• Systems designers must build migration paths: interchange formats to transfer data to the future

    • Use processing centers


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Key findings and recommendations

  • The first line of defense rests with creators/providers/owners

  • A deep infrastructure is needed for the long term

    • Trusted organizations capable of storing, migrating, and providing access to digital collections

    • A process of certification to establish a climate of trust

    • A fail-safe mechanism: certified archives have a right and duty to exercise aggressive rescue

  • Recommendations: pilot projects, support structures, development of best practice


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Issues from the perspective of the DLF

  • The DLF is a partnership of libraries and archives created to foster the development of the infrastructure needed to bring together, or “federate,” the collections of digital works that they manage

  • DLF is managed within the Council of Library and Information Resources, one of the sponsors of the Task Force

  • Digital archiving is a key element of the needed infrastructure

  • Recent work of the DLF has suggested a refinement of the Task Force analysis in a number of areas


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Digital Preservation

DLF activities:

  • Site visits: how do libraries justify their investments in digital information

  • Structural metadata and genres of material

  • Jeff Rothenberg and emulation

  • Cornell study of risk management and migration

  • Migration in Making of America, Part III

  • CD-ROMs for licensed journals from publishers: develop the fail-safe archive


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Some key issues for further consideration

  • Justification of archiving in terms of the research and educational missions of the DLF partner institutions

  • The role of metadata in preserving coherence

  • The repertoire of archiving methods


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Institutional goals

Digital libraries are thought to make a difference in the pursuit of the following goals:

  • Organizing, providing access to, and preserving knowledge that is born digitally

  • Leveraging the management of intellectual works in support of efforts to redesign the scholarly communication process.

  • Providing an accessible and durable knowledge base that improves the quality and lowers the costs of education.

  • Providing access to information that is needed to extend the reach of the scholarlyenterprise to new audiences


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The role of metadata in preserving coherence

  • Metadata bear a significant burden in the delivery of coherent digital library services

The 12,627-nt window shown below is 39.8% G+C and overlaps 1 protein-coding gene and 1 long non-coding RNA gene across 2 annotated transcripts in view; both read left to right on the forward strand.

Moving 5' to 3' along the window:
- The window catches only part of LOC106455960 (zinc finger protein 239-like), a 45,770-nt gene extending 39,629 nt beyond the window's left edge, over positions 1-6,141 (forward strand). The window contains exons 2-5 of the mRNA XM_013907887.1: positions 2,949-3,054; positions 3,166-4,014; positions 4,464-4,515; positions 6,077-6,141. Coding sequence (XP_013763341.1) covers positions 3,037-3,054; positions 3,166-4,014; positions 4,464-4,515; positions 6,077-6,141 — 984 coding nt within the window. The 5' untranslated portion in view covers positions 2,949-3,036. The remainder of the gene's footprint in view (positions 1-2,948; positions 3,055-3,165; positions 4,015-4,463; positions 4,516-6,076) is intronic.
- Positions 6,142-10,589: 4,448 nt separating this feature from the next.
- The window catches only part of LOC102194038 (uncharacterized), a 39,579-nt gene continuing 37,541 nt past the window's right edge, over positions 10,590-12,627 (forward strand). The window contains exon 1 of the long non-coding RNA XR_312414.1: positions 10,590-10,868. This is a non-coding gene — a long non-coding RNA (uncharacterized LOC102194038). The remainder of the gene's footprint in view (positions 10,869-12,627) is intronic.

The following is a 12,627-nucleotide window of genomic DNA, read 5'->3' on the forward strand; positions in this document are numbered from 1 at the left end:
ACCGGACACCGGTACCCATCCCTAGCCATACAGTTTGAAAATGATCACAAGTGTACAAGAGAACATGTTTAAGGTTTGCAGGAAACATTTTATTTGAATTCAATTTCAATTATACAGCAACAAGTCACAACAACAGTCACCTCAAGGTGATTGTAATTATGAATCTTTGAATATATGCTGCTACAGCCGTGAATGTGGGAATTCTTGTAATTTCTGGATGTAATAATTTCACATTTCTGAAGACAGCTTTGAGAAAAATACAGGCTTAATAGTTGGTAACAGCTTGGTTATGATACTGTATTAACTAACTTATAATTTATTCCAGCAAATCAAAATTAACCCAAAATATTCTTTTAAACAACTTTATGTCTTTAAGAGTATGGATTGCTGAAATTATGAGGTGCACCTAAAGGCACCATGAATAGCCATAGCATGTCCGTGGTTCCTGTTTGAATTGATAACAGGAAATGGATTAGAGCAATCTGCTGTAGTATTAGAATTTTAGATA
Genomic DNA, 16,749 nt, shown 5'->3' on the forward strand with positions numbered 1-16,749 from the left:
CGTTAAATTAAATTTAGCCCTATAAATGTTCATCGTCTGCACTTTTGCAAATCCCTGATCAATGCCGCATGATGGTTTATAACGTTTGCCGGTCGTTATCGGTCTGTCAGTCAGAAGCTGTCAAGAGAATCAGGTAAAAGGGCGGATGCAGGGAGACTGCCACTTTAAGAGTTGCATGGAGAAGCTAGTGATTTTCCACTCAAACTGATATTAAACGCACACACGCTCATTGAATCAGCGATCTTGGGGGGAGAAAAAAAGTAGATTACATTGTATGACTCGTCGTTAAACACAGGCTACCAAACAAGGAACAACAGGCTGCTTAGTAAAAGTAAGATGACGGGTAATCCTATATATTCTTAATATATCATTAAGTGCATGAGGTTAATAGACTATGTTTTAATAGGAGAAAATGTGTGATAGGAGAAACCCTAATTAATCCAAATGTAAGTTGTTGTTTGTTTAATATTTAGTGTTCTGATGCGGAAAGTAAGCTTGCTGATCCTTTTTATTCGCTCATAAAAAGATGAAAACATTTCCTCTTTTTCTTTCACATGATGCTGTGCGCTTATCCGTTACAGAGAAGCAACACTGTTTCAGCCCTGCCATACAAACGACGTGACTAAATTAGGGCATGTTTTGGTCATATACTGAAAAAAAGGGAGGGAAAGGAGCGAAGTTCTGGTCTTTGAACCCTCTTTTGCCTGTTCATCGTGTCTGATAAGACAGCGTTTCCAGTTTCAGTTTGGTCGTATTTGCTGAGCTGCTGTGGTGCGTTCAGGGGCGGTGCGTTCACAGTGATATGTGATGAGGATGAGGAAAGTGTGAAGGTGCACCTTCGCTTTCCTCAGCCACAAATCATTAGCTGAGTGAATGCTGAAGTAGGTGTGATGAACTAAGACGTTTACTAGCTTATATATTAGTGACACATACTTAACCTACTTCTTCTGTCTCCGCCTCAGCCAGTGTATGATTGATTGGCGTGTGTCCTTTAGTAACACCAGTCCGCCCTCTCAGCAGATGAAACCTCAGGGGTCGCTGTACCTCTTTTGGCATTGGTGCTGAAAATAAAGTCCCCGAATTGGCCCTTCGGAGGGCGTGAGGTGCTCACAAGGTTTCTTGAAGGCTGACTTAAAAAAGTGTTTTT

• At least three kinds of metadata:

    • Descriptive

    • Administrative

    • Structural


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Descriptive metadata

Data about a resource that relieve potential users of having full access to the resource in order to know its existence or characteristics in relation to a particular information need

  • Reference (Package descriptor)

  • Critical importance of naming


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Administrative metadata

Data about a resource that facilitate preservation, collection management, and access management

  • Context

  • Provenance

  • Fixity (object authentication)

  • User authentication and authorization


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Structural metadata

Data about a resource that describes its internal structure and serves to organize its delivery

  • Need for parsimony of genres

  • How does this notion map to OAIS notions of "packaging information" and "representation information"


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The repertoire of archiving methods

Approaches

  • Better media

  • Refreshing bits (copying)

  • Migration of content

  • Emulation

  • Archaeology


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Preservation state of the art: say prayers?

  • Daioh Temple of Rinzai Zen Buddhism:

    “After the effort of transforming all this knowledge into electronic information has been completed, is it enough then to say that we are finished? ... There are many 'living' documents and softwares that are thoughtlessly discarded or erased without even a second thought. It is this thoughtlessness that has drawn the concern and attention of Head Priest Shokyu Ishiko. Head Priest Ishiko hopes that through holding an "Information Service" and by teaching the words of Buddha, that this 'information void' will cease to exist” (http://www.thezen.or.jp/jomoh/kuyo.html).

  • We need to help him!